Risk tolerance: Not big risk takers. Looking to keep stock exposure to minimum. Thinking 30-35% in various funds should do the job. We would like the other 65% in safer investments. Bonds, cd's, bond funds, income funds, whatever.

Thinking of going primarily with Vanguard. We will have some help from their advisers about re balancing along the way.


Thanks,
Eddie
I know you have this posted also over at Bogleheads(aka Vanguard Diehards) where assuming I don't post - you'll get some ;real serious; answers.

Two things for chuckles - But with an element of truth:

Psssst - Wellesley! (4.32% current yield Norwegian wise)

Or - axe I say axe(New Orleans speak) those Vanguard Advisors - what's wrong with Vanguard Target Retirement Funds assuming you can select 'the one' and why do you need them(advisors)?

heh heh heh - couldn't resist. I see some posters have beat me to it.
__________________
unclemick is offline   Reply With Quote
Old 10-10-2007, 08:43 AM   #7
Give me a museum and I'll fill it. (Picasso)
Give me a forum ...
FinanceDude's Avatar
 
Join Date: Aug 2006
Posts: 12,484
Quote:
Originally Posted by EddieG View Post
We have an opportunity right now to pick up about 150k of unrated munis through the estate. Underwritten by Ziegler, who has a great reputation in our area. Average rate is 5.0-6.25% federal tax free. Maturities between 1 yr and 17 years. Spread out between about 11 different bonds. Should I bother with these, or just take cash and invest it along with the rest of the strategy?
Unrated munis are common in Wisconsin, since most smaller issues don't want to pay toget rated (costs as much as $250,000) and also due to Wisconsin's HIGH property tax payment rates (97% +). If the bond is backed by the taxing authority of the municipality,it's a pretty decent deal. Is the issue exempt from state taxes also, and is ther AMT exposure? These are things to find out.

I like muni bonds, and have used them for years. However, I think you should stay on the short side of the ladder.........
__________________
Consult with your own advisor or representative. My thoughts should not be construed as investment advice. Past performance is no guarantee of future results (love that one).......:)


This Thread is USELESS without pics.........:)
FinanceDude is offline   Reply With Quote
Old 10-10-2007, 08:47 AM   #8
Thinks s/he gets paid by the post
 
Join Date: Jun 2005
Posts: 4,005
You will have a serious risk of depleting your nest egg taking an inflation adjusted 4% on a portfolio that is only 35% stocks. There is a good chance the 42 year old (you or your DW) might need to depend on the portfolio for 4-5 decades.

Even though you may view volatility risk as the primary risk to avoid, you can't ignore the longevity risk (outliving your money) and the inflation risk (having the real value of your fixed income portion decrease over time due to inflation). You will have to establish a portfolio allocation to manage all these risks.

If you bring at least $500,000 to vanguard, they'll give you a free financial plan, so maybe they can help with an eye to volatility risk, taxes, and long-term cash flow needs.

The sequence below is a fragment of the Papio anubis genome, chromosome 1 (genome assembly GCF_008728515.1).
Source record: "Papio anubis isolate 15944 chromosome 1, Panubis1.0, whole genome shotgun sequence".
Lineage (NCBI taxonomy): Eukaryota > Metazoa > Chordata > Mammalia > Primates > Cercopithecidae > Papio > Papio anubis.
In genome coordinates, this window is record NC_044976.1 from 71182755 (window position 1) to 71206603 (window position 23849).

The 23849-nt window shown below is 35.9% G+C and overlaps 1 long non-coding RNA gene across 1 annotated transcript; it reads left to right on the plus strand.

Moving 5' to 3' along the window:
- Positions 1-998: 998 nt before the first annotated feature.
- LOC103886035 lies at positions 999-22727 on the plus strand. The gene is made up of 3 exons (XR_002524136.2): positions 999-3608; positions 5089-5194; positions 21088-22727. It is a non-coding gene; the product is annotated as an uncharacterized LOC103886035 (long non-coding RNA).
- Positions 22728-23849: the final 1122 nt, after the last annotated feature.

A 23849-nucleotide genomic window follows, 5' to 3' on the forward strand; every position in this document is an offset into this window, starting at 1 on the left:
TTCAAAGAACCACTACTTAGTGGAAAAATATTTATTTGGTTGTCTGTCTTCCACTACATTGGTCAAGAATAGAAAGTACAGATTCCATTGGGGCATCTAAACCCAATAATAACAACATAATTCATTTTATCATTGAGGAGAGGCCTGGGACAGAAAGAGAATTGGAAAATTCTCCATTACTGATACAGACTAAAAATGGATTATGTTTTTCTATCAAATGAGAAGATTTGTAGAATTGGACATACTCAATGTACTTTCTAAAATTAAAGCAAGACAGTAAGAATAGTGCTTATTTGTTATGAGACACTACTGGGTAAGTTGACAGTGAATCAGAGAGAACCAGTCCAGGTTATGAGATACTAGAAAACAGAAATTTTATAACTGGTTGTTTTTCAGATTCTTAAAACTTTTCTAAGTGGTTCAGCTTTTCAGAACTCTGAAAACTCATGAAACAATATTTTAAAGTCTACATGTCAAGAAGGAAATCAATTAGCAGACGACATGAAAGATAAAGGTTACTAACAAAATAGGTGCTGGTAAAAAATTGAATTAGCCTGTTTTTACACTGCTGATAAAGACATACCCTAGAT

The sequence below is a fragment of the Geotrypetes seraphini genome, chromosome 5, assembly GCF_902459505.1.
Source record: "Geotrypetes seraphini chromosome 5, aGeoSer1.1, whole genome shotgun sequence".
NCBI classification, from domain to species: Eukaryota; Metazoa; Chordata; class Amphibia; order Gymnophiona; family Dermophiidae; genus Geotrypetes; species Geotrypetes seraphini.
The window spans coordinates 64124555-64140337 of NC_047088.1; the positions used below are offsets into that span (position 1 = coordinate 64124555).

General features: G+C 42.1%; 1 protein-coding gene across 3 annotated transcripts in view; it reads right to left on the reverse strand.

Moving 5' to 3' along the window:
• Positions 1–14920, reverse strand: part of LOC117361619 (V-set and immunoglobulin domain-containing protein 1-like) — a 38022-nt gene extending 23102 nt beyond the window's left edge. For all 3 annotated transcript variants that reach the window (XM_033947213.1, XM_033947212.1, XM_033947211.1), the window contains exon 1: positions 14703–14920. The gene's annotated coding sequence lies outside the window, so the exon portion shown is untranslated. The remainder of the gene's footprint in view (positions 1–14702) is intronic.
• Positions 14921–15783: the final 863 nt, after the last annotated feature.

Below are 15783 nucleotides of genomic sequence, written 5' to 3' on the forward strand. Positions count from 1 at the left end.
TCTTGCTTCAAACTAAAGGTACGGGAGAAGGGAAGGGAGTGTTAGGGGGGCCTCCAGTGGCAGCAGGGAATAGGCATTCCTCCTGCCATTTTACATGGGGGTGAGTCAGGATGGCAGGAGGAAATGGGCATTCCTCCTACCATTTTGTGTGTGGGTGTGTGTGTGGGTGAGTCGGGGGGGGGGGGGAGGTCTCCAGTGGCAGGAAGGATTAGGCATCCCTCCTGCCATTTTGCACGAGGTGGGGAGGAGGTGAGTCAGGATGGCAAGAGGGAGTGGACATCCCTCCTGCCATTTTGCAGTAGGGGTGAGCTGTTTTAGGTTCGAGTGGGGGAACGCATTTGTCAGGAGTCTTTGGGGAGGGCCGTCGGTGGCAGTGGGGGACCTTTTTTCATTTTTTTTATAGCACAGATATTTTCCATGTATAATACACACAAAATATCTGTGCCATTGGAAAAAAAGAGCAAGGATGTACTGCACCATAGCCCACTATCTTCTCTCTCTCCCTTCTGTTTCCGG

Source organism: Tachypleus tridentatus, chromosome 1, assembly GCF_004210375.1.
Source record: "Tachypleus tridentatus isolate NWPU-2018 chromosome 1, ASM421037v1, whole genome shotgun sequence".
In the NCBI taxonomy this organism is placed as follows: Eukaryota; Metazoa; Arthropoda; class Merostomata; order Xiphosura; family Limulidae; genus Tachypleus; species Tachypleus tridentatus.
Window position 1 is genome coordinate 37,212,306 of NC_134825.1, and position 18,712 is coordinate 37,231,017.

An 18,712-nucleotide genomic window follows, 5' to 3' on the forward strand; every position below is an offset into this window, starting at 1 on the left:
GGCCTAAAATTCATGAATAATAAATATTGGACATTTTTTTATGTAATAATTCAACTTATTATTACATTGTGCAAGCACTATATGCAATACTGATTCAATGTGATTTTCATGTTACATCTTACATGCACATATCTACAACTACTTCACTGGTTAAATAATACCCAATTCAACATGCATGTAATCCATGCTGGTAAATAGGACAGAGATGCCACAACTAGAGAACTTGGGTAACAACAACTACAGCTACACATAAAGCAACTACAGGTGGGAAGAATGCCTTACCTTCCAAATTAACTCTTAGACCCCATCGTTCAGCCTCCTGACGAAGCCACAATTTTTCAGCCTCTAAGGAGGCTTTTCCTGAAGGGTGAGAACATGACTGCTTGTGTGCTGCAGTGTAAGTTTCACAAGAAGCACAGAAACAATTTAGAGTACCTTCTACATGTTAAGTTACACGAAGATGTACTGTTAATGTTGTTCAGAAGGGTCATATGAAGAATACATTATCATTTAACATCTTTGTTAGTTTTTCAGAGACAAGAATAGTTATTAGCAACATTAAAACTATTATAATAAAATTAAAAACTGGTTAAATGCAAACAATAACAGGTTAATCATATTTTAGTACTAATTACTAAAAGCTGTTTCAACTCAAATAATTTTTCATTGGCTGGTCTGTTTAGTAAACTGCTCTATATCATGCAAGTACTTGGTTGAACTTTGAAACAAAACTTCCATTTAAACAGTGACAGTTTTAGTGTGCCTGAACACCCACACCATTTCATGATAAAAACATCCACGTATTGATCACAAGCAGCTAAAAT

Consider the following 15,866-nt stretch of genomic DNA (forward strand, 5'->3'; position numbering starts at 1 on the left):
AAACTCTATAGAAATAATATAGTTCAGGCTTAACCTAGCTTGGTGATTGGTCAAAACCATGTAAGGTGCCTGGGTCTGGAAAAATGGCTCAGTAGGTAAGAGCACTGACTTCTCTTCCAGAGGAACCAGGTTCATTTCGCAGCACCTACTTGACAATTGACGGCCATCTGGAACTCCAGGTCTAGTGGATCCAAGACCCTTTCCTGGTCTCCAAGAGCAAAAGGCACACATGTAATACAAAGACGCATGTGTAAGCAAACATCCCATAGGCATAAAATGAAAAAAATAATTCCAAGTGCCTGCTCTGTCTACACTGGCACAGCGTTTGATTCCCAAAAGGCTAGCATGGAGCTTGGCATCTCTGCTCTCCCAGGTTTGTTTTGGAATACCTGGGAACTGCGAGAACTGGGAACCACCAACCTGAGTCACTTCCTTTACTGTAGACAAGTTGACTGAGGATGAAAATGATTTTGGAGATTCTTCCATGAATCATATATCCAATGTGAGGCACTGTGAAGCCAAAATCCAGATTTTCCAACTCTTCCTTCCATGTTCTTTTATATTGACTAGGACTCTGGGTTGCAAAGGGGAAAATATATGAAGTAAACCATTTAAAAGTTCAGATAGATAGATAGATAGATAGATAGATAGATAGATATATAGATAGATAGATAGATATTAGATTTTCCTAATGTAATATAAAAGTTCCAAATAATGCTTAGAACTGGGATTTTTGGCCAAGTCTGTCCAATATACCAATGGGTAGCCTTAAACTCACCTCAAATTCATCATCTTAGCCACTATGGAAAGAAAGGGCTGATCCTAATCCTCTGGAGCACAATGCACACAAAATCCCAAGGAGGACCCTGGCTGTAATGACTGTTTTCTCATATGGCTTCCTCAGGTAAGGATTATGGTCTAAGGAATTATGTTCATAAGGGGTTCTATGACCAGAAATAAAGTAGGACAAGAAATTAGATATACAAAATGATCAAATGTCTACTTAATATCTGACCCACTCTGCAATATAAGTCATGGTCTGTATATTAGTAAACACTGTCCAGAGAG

I'd personally pick an allocation more like 50/50 or 60/40 (stock/bond) to manage all the risks I'd be facing. Either that, or accept a lower withdrawal rate (like 3%) with a 35/65 portfolio. Run FIREcalc and see what effect changing the stock/bond mix has on portfolio survivability.
__________________
justin is offline   Reply With Quote
Old 10-10-2007, 09:20 AM   #9
Full time employment: Posting here.
 
Join Date: Oct 2003
Posts: 961
Quote:
Originally Posted by justin View Post
You will have a serious risk of depleting your nest egg taking an inflation adjusted 4% on a portfolio that is only 35% stocks. There is a good chance the 42 year old (you or your DW) might need to depend on the portfolio for 4-5 decades.

Even though you may view volatility risk as the primary risk to avoid, you can't ignore the longevity risk (outliving your money) and the inflation risk (having the real value of your fixed income portion decrease over time due to inflation). You will have to establish a portfolio allocation to manage all these risks.
No offense to Justin, but stocks don't hedge either longevity risk or inflation risk. A greater allocation to stocks has resulted in a larger SWR simply as a result of the realized equity risk premium. What if the erp is smaller going forward [just like the 1800's]? Having said that, I agree with Justin that you might want to tone down the withdrawal % to closer to 3%.

If I were going to hedge inflation risk, it'd be with a lot of TIPS, especially if social security was going to be a small % of my retirement income.

- Alec
__________________
ats5g is offline   Reply With Quote
Old 10-10-2007, 09:36 AM   #10
Thinks s/he gets paid by the post
 
Join Date: Jun 2005
Posts: 4,005
Quote:
Originally Posted by ats5g View Post
No offense to Justin, but stocks don't hedge either longevity risk or inflation risk. A greater allocation to stocks has resulted in a larger SWR simply as a result of the realized equity risk premium. What if the erp is smaller going forward [just like the 1800's]? Having said that, I agree with Justin that you might want to tone down the withdrawal % to closer to 3%.

If I were going to hedge inflation risk, it'd be with a lot of TIPS, especially if social security was going to be a small % of my retirement income.
Sure, if you're willing to accept real returns of sub-3%, go TIPS. I'm assuming most of the 1.2 million is an inheritance and will be held in a taxable account, which would make TIPS not such a good choice either.

Historically, stocks would have allowed you to have a higher withdrawal rate. I'd probably pick something yielding a decent dividend, like VVIAX (Vanguard value index admiral shares) with a 2.6% yield and favorable tax treatment, versus TIPS (the vanguard fund version yielding 2.2% real) with unfavorable tax treatment versus VVIAX.

The hope w/ a high dividend payer (like VVIAX) would be that the dividends would increase at least as fast as the rate of inflation. Historically, that has been true.